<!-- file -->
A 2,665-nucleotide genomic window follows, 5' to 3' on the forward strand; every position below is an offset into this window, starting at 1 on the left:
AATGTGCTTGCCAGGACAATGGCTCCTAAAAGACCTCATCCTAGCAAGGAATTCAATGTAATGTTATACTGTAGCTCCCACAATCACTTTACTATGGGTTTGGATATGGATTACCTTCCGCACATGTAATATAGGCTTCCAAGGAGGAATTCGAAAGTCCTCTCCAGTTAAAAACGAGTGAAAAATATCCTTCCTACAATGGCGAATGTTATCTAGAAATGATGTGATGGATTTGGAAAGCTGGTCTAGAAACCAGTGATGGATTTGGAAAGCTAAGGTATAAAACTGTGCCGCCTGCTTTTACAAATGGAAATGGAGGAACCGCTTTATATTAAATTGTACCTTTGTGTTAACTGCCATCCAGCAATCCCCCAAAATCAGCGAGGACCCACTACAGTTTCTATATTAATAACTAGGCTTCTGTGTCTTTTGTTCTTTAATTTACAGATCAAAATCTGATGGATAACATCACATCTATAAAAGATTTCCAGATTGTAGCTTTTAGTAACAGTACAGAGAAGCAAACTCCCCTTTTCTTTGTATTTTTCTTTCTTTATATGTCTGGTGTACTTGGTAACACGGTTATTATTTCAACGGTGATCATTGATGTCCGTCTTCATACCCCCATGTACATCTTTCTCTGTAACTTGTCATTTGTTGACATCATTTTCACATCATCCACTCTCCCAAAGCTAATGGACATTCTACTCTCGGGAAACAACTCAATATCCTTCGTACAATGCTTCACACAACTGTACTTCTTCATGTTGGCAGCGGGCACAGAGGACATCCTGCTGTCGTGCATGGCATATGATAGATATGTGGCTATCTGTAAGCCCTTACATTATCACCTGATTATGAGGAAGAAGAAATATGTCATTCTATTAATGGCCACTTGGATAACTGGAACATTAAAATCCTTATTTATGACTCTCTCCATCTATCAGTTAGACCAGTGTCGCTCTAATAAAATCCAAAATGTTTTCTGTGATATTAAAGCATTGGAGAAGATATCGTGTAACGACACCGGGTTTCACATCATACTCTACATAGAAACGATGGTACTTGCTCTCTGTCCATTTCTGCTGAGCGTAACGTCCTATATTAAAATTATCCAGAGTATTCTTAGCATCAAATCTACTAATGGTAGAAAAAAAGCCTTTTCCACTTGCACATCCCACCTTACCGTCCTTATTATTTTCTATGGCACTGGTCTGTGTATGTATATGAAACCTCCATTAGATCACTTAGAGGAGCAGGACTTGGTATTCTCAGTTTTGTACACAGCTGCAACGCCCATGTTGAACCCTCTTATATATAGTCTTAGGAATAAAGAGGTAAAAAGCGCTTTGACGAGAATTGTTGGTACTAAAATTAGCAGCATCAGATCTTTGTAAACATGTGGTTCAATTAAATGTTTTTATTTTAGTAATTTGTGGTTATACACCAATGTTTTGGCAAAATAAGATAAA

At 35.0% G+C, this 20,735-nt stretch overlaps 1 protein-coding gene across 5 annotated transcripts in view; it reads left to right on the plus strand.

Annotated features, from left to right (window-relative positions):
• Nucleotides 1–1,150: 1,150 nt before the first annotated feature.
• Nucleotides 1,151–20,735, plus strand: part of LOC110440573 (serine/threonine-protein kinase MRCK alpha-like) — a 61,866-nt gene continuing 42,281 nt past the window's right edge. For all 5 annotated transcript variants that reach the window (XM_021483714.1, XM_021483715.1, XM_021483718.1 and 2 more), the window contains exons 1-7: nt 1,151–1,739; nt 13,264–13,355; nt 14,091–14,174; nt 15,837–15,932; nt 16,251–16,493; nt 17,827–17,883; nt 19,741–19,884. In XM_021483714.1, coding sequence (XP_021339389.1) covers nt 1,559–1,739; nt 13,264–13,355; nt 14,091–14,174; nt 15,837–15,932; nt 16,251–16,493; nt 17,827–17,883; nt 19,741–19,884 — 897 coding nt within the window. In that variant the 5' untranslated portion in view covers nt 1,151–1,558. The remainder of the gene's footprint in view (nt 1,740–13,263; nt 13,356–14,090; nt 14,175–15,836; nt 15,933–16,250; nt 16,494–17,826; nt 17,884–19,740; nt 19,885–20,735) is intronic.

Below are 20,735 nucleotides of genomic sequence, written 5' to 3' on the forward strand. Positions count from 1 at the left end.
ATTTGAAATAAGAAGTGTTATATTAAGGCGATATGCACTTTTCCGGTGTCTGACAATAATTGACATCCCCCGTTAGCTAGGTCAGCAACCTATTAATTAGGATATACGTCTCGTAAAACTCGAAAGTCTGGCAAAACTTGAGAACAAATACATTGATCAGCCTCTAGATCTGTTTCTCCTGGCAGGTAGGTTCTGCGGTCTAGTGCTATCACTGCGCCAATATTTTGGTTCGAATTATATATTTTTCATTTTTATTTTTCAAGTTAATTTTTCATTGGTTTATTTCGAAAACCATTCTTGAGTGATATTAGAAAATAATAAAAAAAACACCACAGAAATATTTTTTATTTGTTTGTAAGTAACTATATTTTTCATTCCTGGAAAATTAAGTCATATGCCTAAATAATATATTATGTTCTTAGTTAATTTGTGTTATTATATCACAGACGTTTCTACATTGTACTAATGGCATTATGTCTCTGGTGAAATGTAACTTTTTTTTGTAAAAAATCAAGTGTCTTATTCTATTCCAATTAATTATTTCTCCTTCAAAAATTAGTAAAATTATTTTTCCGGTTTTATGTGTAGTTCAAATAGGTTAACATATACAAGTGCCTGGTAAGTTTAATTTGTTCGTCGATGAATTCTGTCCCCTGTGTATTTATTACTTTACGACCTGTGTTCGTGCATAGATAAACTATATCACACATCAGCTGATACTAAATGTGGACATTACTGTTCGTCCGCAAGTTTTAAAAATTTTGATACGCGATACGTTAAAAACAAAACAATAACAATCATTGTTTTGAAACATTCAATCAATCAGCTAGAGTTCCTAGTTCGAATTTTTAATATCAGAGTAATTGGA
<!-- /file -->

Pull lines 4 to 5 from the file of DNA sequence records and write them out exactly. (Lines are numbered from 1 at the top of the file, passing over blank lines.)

Annotated features, from left to right (window-relative positions):
• Nucleotides 1–1,150: 1,150 nt before the first annotated feature.